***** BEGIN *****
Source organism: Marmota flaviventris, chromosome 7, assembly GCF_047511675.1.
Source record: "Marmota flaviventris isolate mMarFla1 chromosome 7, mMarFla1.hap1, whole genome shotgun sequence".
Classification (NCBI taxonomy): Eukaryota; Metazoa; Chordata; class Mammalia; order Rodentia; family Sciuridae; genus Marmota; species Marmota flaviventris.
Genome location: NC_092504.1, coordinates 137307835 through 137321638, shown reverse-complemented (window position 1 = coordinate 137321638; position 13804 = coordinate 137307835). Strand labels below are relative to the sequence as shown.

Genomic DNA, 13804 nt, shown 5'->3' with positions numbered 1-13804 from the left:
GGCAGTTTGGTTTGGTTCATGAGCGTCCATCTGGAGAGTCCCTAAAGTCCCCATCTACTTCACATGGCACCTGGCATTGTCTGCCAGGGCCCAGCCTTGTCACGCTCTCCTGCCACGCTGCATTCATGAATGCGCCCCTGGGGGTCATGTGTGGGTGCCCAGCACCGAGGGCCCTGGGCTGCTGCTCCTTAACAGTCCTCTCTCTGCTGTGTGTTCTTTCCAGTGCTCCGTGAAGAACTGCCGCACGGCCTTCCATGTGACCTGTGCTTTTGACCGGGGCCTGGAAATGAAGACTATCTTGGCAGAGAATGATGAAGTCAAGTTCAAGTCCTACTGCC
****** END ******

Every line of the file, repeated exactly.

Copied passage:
Source organism: Marmota flaviventris, chromosome 7, assembly GCF_047511675.1.
Source record: "Marmota flaviventris isolate mMarFla1 chromosome 7, mMarFla1.hap1, whole genome shotgun sequence".
Classification (NCBI taxonomy): Eukaryota; Metazoa; Chordata; class Mammalia; order Rodentia; family Sciuridae; genus Marmota; species Marmota flaviventris.
Genome location: NC_092504.1, coordinates 137307835 through 137321638, shown reverse-complemented (window position 1 = coordinate 137321638; position 13804 = coordinate 137307835). Strand labels below are relative to the sequence as shown.

Genomic DNA, 13804 nt, shown 5'->3' with positions numbered 1-13804 from the left:
GGCAGTTTGGTTTGGTTCATGAGCGTCCATCTGGAGAGTCCCTAAAGTCCCCATCTACTTCACATGGCACCTGGCATTGTCTGCCAGGGCCCAGCCTTGTCACGCTCTCCTGCCACGCTGCATTCATGAATGCGCCCCTGGGGGTCATGTGTGGGTGCCCAGCACCGAGGGCCCTGGGCTGCTGCTCCTTAACAGTCCTCTCTCTGCTGTGTGTTCTTTCCAGTGCTCCGTGAAGAACTGCCGCACGGCCTTCCATGTGACCTGTGCTTTTGACCGGGGCCTGGAAATGAAGACTATCTTGGCAGAGAATGATGAAGTCAAGTTCAAGTCCTACTGCC